Hot on the heels of The Talon of Horus comes the second of Black Library’s exclusive First Editions, in the form of Rebirth by Nick Kyme. Following on from his Tome of Fire trilogy (plus accompanying anthology), this shifts the action over to Captain Ur’zan Drakgaard and his 6th Company of Salamanders as they face the Black Legion on the Imperial world of Heletine. While a few familiar faces return from the events of the original series, for the most part this is a distinct story which doesn’t require the reader to be familiar with the previous novels. That being said, it certainly makes sense to read these in order, so readers who pick this up first would be advised to go back and start with Salamander.
In its First Edition guise, Rebirth comes bookended by four previously released short stories and an exclusive short that apparently won’t be printed elsewhere. There’s nothing essential in any of these, so there’s no need to worry for readers who don’t pick up the First Edition, but they are all worth reading for completists and tie the book nicely together. As with The Talon of Horus, the overall presentation of this limited edition is of an incredibly high standard, and with its dark green drake-hide cover and gold-leaf page edges this is if anything the more beautiful of the two books.
For fans of Nick Kyme, and his previous Salamanders books especially, this is very much business as usual. Multiple threads run through the novel, spreading the action out and keeping up a fast pace throughout as the story switches between the action on Heletine and a number of other arenas. The cast of characters is extensive, with Salamanders from three different companies as well as Sisters of Battle and a range of antagonistic renegades. In a standalone novel that might cause problems, but this is very much the opening section of a new series and as such Kyme can set events in motion without needing to draw everything back to completion in the space of a single novel.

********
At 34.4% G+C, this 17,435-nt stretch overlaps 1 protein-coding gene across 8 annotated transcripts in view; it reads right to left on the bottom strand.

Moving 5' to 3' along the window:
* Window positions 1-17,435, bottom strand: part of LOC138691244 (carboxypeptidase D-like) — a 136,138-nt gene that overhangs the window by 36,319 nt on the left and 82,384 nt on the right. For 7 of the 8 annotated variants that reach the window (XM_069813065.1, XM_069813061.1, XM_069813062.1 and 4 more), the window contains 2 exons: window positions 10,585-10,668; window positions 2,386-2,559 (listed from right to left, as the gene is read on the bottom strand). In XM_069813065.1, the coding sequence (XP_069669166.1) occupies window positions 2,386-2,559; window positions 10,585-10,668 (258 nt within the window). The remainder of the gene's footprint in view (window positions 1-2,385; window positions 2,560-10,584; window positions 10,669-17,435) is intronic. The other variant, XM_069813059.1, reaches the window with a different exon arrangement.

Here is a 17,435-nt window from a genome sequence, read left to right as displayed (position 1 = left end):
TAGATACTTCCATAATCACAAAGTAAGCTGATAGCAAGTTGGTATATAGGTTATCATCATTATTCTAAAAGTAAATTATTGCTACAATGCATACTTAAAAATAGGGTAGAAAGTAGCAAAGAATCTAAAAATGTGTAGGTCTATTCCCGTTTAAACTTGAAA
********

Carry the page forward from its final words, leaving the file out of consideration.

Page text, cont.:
Kyme’s writing style isn’t always to everyone’s taste, with its emphasis on the psychological aspects of Space Marines at war, but here there’s a good balance of explosive action with the more thoughtful side of things, and if anything the Salamanders are the best-suited Space Marines for this style. If he does occasionally fall prey to using unnecessarily long and complicated words when short and simple ones would do just fine, for the most part the story flows really well keeps the reader engaged with the characters. The Salamanders do have a tendency towards the dour, so the inclusion of the Adepta Sororitas as well as a few other interesting characters gives the story a nice balance, the scenes with a Japanese-influenced naval armsman being particularly interesting.
As the beginning of a new series this is a good start, setting up arcs which are clearly going to continue throughout and nicely introducing a new cast of characters. Kyme is clearly a huge fan of the Salamanders and their history, and anyone with an interest in the Salamanders or indeed in Space Marines overall should find plenty to enjoy here.